The bustling junction of Pali Naka is packed with traditional shops that are popular with locals. Pali Junction crowds in Jude Cold Storage, Toto’s Garage Pub, 5 Spice and the Punjab Sweet House. Up the road are vegetable and fruit vendors, while the infamous 50-year-old Janata pub, Shalimar Milk and Sweet Centre, and a chaat and chevda (Bombay Mix) stall stand nearby. New entry In the midst of all this, a new deli café called Pali Village Café has arrived. The building, once a defunct furniture store, is now a 120-seater cafe that serves 94 varieties of wines, and dishes like pasta, pizza and steak.
Co-owner Mishali Sanghani (25) has started it with her fiancé Suren Joshi (28). “Landlords didn’t want to rent their places to a restaurant. Other spots didn’t have the right vibe,” she says. And then they found this. Enter through the discreet green door and you will feel like you have been transported to Tuscany or a private members’ club in London. The café has exposed grey concrete that deliberately looks old and stained. “I wanted the place to have a story, like it was an old bungalow that I had inherited. Even though it was newly renovated, I wanted to make it look old, so I chipped all the walls,” Sanghani says. Postcards and prints of old Bombay, Paris and London, collected by Sanghani, line the walls. The furniture is custom-made teak wood and the floors are laid with heritage tiles. The noise of Pali Naka is drowned out by the music of a Spanish guitar.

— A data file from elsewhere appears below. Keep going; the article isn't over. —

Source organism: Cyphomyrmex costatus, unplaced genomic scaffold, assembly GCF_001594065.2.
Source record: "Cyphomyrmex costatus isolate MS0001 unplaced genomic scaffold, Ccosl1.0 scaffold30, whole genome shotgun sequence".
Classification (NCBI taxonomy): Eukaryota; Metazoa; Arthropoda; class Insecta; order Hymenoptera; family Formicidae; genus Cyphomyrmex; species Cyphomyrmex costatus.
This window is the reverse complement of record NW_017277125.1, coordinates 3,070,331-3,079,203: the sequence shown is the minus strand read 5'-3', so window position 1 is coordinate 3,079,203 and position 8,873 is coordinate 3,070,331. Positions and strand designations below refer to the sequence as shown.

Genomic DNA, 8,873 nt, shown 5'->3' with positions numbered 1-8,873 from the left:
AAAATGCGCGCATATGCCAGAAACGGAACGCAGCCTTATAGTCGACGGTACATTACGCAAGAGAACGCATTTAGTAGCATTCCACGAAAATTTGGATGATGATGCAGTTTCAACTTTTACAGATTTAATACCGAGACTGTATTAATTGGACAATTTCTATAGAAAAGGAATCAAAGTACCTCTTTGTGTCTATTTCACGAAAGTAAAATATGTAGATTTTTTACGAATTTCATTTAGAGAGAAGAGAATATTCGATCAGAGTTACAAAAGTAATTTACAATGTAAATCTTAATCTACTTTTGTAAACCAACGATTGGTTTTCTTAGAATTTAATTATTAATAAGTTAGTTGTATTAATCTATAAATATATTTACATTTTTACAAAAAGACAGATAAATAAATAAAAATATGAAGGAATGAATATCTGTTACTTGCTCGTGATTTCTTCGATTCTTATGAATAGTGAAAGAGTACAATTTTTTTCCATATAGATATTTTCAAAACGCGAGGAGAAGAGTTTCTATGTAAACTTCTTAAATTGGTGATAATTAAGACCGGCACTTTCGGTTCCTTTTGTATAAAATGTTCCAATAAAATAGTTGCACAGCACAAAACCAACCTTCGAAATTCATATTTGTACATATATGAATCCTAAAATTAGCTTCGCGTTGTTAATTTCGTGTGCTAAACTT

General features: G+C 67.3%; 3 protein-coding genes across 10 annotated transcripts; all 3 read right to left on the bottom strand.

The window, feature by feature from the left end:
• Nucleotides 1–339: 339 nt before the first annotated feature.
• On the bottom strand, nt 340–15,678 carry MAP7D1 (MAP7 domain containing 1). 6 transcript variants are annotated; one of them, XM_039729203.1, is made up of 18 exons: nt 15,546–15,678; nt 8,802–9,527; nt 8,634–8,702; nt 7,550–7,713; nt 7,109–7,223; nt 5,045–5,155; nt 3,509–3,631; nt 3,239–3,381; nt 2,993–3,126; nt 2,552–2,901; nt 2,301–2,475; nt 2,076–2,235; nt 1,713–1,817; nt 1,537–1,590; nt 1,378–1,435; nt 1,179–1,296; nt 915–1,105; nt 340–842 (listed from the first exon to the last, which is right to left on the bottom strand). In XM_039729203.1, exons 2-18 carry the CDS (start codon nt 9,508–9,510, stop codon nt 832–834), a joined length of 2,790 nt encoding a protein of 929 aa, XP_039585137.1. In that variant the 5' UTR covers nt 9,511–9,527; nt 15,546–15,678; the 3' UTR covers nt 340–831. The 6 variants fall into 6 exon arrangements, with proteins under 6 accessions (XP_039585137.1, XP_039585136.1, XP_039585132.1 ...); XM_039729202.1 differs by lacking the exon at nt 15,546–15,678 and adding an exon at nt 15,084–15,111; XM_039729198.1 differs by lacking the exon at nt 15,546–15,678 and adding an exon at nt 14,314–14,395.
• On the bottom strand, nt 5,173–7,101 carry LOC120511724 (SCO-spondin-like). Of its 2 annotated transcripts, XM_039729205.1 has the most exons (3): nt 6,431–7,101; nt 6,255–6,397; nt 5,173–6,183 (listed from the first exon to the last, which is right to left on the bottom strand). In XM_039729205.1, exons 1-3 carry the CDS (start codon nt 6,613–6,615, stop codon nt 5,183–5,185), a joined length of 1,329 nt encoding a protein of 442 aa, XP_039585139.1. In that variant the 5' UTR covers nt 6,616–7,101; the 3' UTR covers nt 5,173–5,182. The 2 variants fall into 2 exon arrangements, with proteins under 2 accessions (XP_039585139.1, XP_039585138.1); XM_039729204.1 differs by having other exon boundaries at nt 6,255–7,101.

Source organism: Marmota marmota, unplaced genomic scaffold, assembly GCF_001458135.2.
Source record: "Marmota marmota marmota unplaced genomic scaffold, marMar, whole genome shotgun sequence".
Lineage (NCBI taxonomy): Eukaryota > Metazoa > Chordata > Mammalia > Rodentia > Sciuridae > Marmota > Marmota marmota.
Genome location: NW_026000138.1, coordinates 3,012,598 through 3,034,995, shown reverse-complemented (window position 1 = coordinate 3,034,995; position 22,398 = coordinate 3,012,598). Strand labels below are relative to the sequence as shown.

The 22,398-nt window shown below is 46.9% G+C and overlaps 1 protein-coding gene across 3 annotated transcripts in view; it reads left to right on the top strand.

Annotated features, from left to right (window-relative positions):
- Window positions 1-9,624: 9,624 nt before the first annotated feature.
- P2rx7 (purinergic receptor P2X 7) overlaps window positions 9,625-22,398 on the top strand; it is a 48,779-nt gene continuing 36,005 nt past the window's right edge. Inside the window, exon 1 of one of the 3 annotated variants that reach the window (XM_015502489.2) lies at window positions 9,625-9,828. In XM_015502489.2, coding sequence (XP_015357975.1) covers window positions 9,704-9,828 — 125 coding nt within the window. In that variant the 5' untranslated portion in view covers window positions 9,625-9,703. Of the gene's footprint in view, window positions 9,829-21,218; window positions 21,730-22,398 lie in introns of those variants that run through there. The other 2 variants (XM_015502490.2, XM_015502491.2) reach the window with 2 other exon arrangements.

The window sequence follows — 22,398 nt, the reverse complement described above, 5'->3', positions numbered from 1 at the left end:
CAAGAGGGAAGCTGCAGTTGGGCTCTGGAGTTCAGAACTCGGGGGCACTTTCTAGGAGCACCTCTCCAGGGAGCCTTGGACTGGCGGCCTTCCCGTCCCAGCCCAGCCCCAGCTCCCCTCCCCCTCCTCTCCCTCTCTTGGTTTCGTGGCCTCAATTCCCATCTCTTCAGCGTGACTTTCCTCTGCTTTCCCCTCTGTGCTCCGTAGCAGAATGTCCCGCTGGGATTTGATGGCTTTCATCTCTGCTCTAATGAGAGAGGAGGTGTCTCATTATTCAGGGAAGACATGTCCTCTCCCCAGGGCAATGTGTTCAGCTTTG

It is the first high-end café in Pali Village – and serves only wine. There are already waiting lists and Sanghani has to turn people away every night. A-list Bollywood stars have already been spotted there. Sanghani adds she had no problems getting a licence. “A lot of entrepreneurs are scared of opening a place without a hard liquor license. We have just a wine licence, and look at the results,” she says. Explaining why it’s so popular, she says, “The ambience stimulates conversation. People come for breakfast and are back for dinner. Celebs probably like it because you can have a private conversation here,” she says. Zaid Farid, who runs the mobile shop nearby, grumbles: “This is area is congested and a restaurant will only increase traffic.”
But Lokesh Jain, owner of Janata, is unphased. “I concentrate mostly on middle and lower-class people. They must be aiming at richer people. I am planning on visiting it with my family,” he says. “A lot of people told us not to open here because there is no parking. But I wasn’t bothered, as I thought that if it was unique and had good food, people would walk here,” Sanghani signs off.